How old are you?
I am asked that question infrequently, and usually by someone who has not yet learned they should never ask a woman how old she is after a certain age. Personally, I don’t mind all that much, but the truth is sometimes — well, sometimes — I lie. If and when I do reveal my chronological age, I am usually met with disbelief, so why bother? One’s birthday, like our weight, should not be common knowledge. Besides, there is the disturbing prevalence of “agism,” which is just as harmful as racism and all the other societal “isms.”
Rather than looking at the date printed on a birth certificate, my preference is to consider one’s true age from the test results given by a whole-health physician, like the respected Drs. Memhet Oz or Andrew Weil. They assess all the diverse factors to determine how old you really are. They look at your mind and body, as well as your lifestyle, and come up with a marker for your “real” age.
Chronology might say you are 60, but your physical health could reveal you to be much older or younger, depending on these factors. Your mind may show you how much you have aged when you are no longer thinking clearly. Your attitudes may reveal you to be old-fashioned and inflexible or, hopefully, you have accepted and grown with the changing times in which we now live.
You might ask yourself what your assumptions about aging are. Do you feel old? Do you believe you are already “over the hill” or fast approaching that stage of life? Do you assume that, with age, you are likely to become depressed, diseased, decrepit and then die?
There is only one thing is predetermined, and there is no getting around it: Each of us will die. But, in the meantime, we may live a life of vitality and joy. Longevity may not be a universal goal for everyone. There is a growing number of people who do not hold a long life in high regard — unless it a life with some degree of high quality. We boomers, more than past generations, are looking at our late-in-life choices and considering just how do we stay young and healthy.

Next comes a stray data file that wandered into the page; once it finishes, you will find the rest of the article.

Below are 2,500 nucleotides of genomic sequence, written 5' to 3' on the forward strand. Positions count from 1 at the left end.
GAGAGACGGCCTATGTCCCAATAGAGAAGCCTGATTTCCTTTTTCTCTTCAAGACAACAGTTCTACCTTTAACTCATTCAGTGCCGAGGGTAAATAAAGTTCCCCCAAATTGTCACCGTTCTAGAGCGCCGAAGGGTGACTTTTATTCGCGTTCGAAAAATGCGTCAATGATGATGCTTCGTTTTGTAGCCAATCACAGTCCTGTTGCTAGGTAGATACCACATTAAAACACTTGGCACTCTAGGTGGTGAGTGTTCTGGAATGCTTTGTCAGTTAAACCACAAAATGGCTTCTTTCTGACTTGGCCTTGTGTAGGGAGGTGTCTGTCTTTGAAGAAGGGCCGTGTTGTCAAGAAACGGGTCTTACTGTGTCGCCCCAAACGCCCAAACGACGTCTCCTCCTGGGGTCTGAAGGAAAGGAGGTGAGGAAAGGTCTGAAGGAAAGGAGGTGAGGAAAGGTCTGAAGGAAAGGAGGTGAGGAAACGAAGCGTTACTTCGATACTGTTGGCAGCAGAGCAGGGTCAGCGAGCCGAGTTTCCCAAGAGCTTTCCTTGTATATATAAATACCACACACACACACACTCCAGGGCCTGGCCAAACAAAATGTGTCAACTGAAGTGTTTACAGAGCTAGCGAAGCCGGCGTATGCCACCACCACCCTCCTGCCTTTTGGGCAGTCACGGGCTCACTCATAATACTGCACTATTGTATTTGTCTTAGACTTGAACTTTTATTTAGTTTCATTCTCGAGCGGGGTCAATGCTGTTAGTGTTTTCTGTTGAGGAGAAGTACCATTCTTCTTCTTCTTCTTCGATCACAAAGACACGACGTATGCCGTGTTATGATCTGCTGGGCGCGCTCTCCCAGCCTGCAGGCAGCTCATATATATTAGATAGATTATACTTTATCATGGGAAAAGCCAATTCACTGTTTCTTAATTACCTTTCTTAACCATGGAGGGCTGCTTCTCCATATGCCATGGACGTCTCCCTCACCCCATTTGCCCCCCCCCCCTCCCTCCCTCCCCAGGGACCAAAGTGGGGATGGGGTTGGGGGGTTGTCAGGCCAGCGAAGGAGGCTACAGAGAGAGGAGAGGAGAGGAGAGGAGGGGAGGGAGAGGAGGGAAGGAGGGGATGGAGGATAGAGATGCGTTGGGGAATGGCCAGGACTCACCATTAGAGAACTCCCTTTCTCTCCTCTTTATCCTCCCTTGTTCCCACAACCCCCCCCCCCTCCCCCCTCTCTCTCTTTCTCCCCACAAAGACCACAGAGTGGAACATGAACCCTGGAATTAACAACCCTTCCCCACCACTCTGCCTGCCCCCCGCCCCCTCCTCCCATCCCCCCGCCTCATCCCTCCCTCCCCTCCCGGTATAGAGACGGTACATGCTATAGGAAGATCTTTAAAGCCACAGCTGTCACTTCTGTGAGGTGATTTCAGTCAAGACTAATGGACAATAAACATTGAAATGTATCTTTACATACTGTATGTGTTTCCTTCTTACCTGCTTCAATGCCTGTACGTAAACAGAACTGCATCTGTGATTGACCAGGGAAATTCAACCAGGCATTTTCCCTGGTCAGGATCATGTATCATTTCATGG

Good health depends on many different factors starting with the genes, but our inherited biology is just one part of the equation. I look at my own family. Folks tended to get sick and die younger than they might have. However, they all had a sedentary lifestyle and ate diets that were high in fat. It is with relish that I remember my grandmother’s noodle pudding, which was made with two pounds of white noodles, one pound of butter, and equal amounts of cottage cheese and cream cheese. It is true that the dish was delicious, but down the road, each of these family members became sick with cancer and heart conditions.
The scientific evidence is in. It is almost always suggested if we want to stay in good health, we need to pay attention to our diet and the supplements we take. A Mediterranean diet of primarily fresh, organic vegetables and fruits, nuts and legumes is often recommended.
Should we decide diet matters, we can let go of certain foods and eat more of the healthy choices, but as one wise elder once told me, “It’s not what you eat, it’s what’s eating you.” If stress eats away at you, it doesn’t matter what foods or supplements you ingest. You still may very well become ill. Living with constant stress can be regarded as the No. 1 destroyer of our life.
Research has also shown us we need to have a regular program of exercise. Of course, you may agree with the late actress and comedienne Phyllis Diller who said, “My idea of exercise is a good brisk sit.” But should you decide to start a serious exercise program, you need to have three parts to your routine: flexibility training (as the Yogis say, “You are only as young as your spine is flexible”), strength training for the muscles and bones, and aerobics to keep the heart and lungs strong.
It is also suggested that we need to exercise the mind by doing puzzles or learning a new skill. Researchers are working nonstop to prevent Alzheimer’s, which is so rampant in this aging population, but we have to do our part to help prevent this loss to our minds. Other factors that help to slow down the aging process include relying on a strong social network and creating a sense of relevancy by still contributing to society and having a job to do, whether it is paid or as a volunteer.
Is there room for improvement in your life? As the poet Dylan Thomas reminds us, “Rage, rage against the dying of the light,” or do you prefer to give up and give in by “going gently into that good night”?
Angelena Craig of Newburyport is the director of The New Aging Movement and a professional-level yoga instructor. Visit her website at www.thenewagingmovement.com or email firstname.lastname@example.org.